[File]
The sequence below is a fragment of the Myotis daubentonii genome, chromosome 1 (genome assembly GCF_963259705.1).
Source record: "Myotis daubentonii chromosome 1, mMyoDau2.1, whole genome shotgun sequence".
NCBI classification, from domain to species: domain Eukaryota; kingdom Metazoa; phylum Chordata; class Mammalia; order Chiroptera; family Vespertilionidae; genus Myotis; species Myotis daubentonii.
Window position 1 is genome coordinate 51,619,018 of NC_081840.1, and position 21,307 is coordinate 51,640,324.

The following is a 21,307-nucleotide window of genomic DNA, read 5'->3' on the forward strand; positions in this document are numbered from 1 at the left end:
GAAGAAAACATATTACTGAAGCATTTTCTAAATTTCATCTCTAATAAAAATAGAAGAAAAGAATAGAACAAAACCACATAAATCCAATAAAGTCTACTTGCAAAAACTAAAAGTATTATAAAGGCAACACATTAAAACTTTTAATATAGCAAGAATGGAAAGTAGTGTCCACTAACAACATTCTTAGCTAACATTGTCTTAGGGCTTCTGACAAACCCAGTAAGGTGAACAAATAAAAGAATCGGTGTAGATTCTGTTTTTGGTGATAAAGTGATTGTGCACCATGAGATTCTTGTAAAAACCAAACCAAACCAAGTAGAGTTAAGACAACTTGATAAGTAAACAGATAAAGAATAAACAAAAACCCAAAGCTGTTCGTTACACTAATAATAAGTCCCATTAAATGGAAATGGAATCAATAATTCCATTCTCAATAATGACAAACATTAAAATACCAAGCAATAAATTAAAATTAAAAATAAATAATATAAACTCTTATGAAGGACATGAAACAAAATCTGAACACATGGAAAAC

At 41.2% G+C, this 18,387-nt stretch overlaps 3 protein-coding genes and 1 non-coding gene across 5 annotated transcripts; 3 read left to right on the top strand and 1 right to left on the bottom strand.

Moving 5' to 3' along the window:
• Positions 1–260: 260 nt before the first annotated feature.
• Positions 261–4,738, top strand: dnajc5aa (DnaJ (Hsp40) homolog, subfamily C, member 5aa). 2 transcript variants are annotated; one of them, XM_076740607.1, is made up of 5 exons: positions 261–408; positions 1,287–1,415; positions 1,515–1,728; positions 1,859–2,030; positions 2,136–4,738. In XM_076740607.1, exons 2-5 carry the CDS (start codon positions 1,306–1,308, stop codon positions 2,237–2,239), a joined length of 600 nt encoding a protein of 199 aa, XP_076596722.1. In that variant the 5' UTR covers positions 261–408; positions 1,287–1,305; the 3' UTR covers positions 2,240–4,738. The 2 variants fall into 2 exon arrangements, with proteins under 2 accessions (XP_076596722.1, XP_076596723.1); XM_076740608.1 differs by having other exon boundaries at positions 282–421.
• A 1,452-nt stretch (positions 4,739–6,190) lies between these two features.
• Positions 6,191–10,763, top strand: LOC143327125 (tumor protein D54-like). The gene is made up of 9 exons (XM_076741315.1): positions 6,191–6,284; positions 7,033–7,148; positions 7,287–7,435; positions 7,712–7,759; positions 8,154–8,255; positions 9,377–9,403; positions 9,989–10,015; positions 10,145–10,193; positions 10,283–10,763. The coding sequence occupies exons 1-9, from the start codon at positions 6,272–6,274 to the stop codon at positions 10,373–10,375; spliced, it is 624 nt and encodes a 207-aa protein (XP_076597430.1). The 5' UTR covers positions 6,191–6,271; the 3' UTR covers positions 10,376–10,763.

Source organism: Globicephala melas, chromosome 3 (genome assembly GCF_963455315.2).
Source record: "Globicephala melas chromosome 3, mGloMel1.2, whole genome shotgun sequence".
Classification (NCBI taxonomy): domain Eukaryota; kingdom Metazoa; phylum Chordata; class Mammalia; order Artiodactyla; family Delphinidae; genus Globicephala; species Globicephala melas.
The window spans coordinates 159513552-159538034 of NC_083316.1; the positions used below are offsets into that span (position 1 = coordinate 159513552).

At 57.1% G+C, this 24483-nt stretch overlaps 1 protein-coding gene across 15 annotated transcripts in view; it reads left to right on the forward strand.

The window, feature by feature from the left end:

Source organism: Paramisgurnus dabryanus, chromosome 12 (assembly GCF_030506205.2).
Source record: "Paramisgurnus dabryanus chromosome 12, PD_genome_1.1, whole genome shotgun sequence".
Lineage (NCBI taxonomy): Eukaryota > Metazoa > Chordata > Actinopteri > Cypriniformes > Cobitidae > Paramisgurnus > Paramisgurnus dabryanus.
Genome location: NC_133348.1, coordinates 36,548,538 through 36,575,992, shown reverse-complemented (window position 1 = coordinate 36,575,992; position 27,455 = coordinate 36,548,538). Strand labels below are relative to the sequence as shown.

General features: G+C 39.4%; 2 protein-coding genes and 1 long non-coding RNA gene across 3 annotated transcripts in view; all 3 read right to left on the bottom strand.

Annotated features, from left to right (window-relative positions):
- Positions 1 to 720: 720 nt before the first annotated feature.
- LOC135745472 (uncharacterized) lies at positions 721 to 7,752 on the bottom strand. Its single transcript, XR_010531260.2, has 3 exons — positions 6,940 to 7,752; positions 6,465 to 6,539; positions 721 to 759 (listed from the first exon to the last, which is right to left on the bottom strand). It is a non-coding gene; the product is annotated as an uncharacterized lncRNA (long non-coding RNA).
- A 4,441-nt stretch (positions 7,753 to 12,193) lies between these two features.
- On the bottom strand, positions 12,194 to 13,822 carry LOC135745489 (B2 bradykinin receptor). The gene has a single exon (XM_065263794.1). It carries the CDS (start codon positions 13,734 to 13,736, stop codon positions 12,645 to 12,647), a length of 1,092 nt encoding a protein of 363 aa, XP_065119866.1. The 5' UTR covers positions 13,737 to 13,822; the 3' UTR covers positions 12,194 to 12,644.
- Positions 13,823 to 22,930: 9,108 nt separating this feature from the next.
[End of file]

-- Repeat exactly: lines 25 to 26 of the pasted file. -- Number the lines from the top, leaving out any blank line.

- Positions 1 to 720: 720 nt before the first annotated feature.
- LOC135745472 (uncharacterized) lies at positions 721 to 7,752 on the bottom strand. Its single transcript, XR_010531260.2, has 3 exons — positions 6,940 to 7,752; positions 6,465 to 6,539; positions 721 to 759 (listed from the first exon to the last, which is right to left on the bottom strand). It is a non-coding gene; the product is annotated as an uncharacterized lncRNA (long non-coding RNA).